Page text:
Thursday, September 12, 2013

The War of 1812 . . . Year Two, Part 6 . . . Queenston Heights

Above, Brock's Monument (note Dudeboy and Dr. J for scale) at the Battle of Queenston Heights (Oct 13, 1812).  Queenston Heights was the first major battle of the War of 1812, and one of the first of the many bumbling disasters perpetrated by the US forces . . . which continued throughout much of the war. Still, you can't say it was the first, given the embarrassments at Fort Michilimackinac (Fort Mackinac) and Hull's surrender of Detroit. However, while the British repulsed this early concerted effort by the US to invade Canada, they did suffer the loss of  the irreplaceable General Brock.

An odd little aside about the debacles at Fort Michilimackinac and Detroit centers around US Lieutenant Porter Hanks.  He was the commander of Fort Michilimackinac who surrendered the fort without a fight. Forward to Detroit where he was waiting for the pending court martial . . . long story short, he was one of only seven Americans killed. A British cannonball cut him in half. Obviously, this was a man not destined for greatness.  

This is actually the second monument to Brock to be built on the battlefield . . . the first was bombed by terrorists! It is actually a pretty interesting story that centers around a man named Benjamin Lett. Lett had little love for British rule and its Tory militia. He stirred up a bit of trouble at the time of the Upper Canada Rebellion with the murder of a British Loyalist who was involved in the Caroline Affair (apparently there is no real evidence that he perpetrated the crime, but it did not matter for the Tories were convinced of his guilt). While he is mostly remembered for the bombing of the Brock Monument, Lett was also involved in a lot of other questionable actions before being poisoned in the US. While the focus of our trip was the War of 1812, we were continually encountering sites pertaining to incidents and rebellions we knew little or nothing about . . . like the Upper Canada Rebellion (1837), Lower Canadian Rebellion (1837), and the Fenian Raids (1866-1871). We will come back to some of this with our non-War of 1812 entries for the trip.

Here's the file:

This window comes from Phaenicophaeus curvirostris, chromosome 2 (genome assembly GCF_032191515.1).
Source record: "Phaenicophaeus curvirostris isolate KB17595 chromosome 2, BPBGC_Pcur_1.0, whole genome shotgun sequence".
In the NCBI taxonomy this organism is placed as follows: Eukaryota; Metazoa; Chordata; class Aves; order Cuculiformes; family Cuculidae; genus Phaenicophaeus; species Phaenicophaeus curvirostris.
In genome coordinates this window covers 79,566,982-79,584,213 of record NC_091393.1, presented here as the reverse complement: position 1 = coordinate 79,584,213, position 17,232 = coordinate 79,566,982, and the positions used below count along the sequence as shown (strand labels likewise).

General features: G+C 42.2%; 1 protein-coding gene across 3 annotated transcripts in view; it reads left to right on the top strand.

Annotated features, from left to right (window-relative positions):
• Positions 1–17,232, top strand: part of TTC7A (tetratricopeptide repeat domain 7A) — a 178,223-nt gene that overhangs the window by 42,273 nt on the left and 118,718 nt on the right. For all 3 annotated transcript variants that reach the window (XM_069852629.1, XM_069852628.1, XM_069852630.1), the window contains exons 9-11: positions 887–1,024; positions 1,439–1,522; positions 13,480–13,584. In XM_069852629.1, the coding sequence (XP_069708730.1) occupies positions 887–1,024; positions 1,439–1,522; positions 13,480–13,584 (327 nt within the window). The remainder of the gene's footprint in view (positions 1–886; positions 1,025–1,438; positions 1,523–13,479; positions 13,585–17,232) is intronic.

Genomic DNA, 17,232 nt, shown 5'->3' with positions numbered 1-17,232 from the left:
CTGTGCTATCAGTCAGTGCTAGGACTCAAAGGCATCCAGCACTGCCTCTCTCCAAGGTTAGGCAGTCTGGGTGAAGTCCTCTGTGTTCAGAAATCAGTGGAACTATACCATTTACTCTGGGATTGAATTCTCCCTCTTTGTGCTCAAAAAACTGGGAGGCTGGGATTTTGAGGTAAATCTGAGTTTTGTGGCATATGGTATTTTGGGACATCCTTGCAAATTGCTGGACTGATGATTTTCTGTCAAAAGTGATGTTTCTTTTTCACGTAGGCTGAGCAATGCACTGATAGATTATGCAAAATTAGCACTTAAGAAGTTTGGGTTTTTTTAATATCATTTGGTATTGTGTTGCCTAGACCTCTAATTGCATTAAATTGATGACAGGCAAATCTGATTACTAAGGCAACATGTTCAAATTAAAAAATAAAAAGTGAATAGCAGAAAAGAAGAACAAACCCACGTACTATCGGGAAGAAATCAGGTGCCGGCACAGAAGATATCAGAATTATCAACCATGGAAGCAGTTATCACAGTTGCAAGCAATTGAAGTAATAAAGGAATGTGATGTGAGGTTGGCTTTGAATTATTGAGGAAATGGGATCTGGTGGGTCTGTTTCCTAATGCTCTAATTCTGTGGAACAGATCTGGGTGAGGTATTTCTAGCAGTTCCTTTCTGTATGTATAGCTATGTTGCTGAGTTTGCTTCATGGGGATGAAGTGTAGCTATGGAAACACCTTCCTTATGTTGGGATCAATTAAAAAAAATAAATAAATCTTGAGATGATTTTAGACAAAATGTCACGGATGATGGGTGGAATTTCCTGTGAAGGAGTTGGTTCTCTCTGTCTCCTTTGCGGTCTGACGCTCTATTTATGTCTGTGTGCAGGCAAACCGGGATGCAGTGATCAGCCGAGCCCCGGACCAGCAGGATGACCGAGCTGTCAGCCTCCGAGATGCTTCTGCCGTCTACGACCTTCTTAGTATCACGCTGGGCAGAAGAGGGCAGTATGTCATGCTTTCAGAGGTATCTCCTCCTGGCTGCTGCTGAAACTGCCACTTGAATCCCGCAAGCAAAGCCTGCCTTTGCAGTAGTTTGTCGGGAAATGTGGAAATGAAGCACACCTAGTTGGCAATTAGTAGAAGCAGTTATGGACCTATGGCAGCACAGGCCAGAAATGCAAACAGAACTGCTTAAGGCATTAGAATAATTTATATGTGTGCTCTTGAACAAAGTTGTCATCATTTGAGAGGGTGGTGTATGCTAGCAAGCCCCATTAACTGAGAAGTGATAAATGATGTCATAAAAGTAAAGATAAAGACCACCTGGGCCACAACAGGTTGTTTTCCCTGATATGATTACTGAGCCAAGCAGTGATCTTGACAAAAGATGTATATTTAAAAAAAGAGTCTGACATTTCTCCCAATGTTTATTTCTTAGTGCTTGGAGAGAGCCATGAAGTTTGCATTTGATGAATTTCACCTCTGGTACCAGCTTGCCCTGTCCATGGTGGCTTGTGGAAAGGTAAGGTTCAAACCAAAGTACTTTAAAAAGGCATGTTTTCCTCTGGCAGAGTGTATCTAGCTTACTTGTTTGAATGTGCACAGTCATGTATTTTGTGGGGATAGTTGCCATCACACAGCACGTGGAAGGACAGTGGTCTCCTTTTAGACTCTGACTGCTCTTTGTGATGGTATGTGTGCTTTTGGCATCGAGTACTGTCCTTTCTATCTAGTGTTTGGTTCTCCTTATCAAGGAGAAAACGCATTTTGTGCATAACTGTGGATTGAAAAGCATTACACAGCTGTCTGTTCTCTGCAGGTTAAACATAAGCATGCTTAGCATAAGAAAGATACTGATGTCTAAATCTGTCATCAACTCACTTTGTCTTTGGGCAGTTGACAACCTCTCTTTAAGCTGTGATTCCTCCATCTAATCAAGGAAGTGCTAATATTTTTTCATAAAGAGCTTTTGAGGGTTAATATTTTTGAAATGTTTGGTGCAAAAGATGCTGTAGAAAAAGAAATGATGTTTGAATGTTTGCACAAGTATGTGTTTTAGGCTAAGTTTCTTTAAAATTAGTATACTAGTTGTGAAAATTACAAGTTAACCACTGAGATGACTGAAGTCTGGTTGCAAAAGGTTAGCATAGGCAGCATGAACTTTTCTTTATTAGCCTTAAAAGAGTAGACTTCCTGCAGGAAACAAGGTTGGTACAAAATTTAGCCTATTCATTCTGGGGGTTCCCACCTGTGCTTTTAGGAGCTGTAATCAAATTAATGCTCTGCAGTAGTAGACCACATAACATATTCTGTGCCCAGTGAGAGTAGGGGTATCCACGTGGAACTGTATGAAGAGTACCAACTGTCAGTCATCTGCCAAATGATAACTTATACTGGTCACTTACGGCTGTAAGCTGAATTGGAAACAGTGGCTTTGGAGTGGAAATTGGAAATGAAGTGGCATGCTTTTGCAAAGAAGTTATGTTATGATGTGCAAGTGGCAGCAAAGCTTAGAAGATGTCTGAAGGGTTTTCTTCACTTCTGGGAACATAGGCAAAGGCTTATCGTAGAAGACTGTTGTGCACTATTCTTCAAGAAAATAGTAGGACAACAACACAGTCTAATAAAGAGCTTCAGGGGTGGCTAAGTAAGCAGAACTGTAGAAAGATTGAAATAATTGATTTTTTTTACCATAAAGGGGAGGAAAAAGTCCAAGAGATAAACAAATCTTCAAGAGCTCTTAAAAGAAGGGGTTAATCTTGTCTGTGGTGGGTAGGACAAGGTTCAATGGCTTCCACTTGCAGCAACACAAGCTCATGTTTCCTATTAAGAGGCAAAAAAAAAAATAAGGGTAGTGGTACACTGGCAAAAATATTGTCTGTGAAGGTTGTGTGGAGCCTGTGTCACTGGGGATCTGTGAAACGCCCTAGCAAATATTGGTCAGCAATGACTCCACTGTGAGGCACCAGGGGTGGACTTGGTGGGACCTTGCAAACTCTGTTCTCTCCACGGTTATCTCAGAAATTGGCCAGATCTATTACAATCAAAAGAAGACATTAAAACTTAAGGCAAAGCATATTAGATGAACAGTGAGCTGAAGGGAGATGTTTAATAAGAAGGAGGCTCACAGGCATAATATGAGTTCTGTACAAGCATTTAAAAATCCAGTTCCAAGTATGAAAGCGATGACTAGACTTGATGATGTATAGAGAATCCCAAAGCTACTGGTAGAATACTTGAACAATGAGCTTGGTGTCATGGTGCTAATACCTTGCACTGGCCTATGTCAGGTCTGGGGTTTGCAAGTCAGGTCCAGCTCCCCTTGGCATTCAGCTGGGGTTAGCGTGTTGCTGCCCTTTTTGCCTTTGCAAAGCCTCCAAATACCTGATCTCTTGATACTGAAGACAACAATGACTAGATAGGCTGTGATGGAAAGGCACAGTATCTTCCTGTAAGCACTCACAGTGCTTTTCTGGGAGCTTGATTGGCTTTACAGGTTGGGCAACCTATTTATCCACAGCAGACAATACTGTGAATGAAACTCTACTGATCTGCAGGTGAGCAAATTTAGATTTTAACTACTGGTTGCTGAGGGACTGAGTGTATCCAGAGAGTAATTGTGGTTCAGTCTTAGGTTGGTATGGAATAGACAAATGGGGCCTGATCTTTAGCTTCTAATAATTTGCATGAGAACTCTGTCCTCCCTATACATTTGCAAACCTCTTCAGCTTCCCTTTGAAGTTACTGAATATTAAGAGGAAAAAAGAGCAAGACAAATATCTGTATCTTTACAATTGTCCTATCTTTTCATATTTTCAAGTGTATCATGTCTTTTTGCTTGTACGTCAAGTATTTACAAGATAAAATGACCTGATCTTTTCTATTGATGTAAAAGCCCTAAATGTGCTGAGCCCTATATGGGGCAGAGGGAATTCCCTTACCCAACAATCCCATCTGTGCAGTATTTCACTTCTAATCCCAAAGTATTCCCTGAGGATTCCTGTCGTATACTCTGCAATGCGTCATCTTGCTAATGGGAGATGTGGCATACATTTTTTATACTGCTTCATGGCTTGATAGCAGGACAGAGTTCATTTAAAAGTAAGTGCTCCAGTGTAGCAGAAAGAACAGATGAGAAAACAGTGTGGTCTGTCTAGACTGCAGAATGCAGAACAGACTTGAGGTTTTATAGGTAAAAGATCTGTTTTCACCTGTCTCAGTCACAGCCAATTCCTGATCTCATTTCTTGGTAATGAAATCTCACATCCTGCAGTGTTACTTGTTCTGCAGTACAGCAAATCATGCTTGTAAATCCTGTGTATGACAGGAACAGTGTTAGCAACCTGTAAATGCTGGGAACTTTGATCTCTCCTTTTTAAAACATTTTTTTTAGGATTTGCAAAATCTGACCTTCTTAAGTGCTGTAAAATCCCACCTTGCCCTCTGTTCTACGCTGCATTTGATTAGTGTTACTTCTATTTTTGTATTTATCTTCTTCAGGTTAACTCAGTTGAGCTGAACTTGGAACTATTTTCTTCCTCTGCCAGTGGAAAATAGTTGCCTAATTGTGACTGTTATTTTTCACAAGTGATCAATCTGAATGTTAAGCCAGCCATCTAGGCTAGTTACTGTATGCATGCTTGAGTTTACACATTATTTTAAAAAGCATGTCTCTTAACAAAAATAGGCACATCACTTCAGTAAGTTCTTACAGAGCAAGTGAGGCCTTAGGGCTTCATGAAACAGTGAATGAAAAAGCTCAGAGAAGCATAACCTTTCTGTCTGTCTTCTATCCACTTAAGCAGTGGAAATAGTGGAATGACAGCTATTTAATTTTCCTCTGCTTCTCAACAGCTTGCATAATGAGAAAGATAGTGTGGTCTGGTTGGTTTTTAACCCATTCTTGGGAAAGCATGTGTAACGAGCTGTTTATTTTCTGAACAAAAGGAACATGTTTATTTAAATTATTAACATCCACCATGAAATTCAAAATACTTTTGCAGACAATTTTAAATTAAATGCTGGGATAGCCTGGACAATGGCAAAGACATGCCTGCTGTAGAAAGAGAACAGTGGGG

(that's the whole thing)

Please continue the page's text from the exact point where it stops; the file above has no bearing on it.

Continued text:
I suppose you might wonder why Lett's bombed a monument dedicated to the War of 1812. Well, as the Canadian Encyclopedia explains that "Although Brock was almost considered a saint by the Loyalists of Upper Canada, some viewed his monument as a symbol of the arrogant Tory militia and of British rule; it made an ideal target for vengeance."

Of course, we climbed the almost 190 feet and 235 steps to the top of the monument, and were treated to this view. The wind was really whipping up there. I must add, I did nothing to change the color in this photo.

In 1929 lightning struck Brock's statue atop the monument, severely damaging it and sending pieces to the ground.  Fast forward to the 1960s: students from the nearby Brock University "found it" stored and decided that it needed to be liberated. The pieces were then removed to a new location on the campus of the university.  It was only recently that the Niagara Parks Commission reclaimed the arm, but apparently a portion of the torso still resides at the university.

Our personal tour guide who is appropriately named Brock! His family owned some of the battlefield at the time of Queenston Heights, so his name is tied to family as well as Canadian history. I must add that Brock was very pleased to lead a tour for people who had a genuine interest in the battle.  It was a very hot day, and we told him he did not need to wear the uniform on our account.  He dismissed that by stating that since we made the effort of traveling from Kentucky, he would go full uniform! In the photo above, Brock is relating the story of how the Americans scaled the cliffs that had been viewed as "unassailable." The inscription states:
An unguarded trail up this steep cliff was the only route which the Americans had to the heights of Queenston. The trail was to your right but does not exist any longer. Trapped on the river shore by unrelenting gunfire, the Americans contemplated a desperate action: the ascent of this cliff. The British, positioned on a ledge between here and the Village of Queenston did not detect the movement and the attackers took the Heights by surprise. However, later in the battle this cliff became a cruel barrier between the Americans and safety on the other shore.
"The loss of the redan battery and Brock's death" . . . inscription from the marker: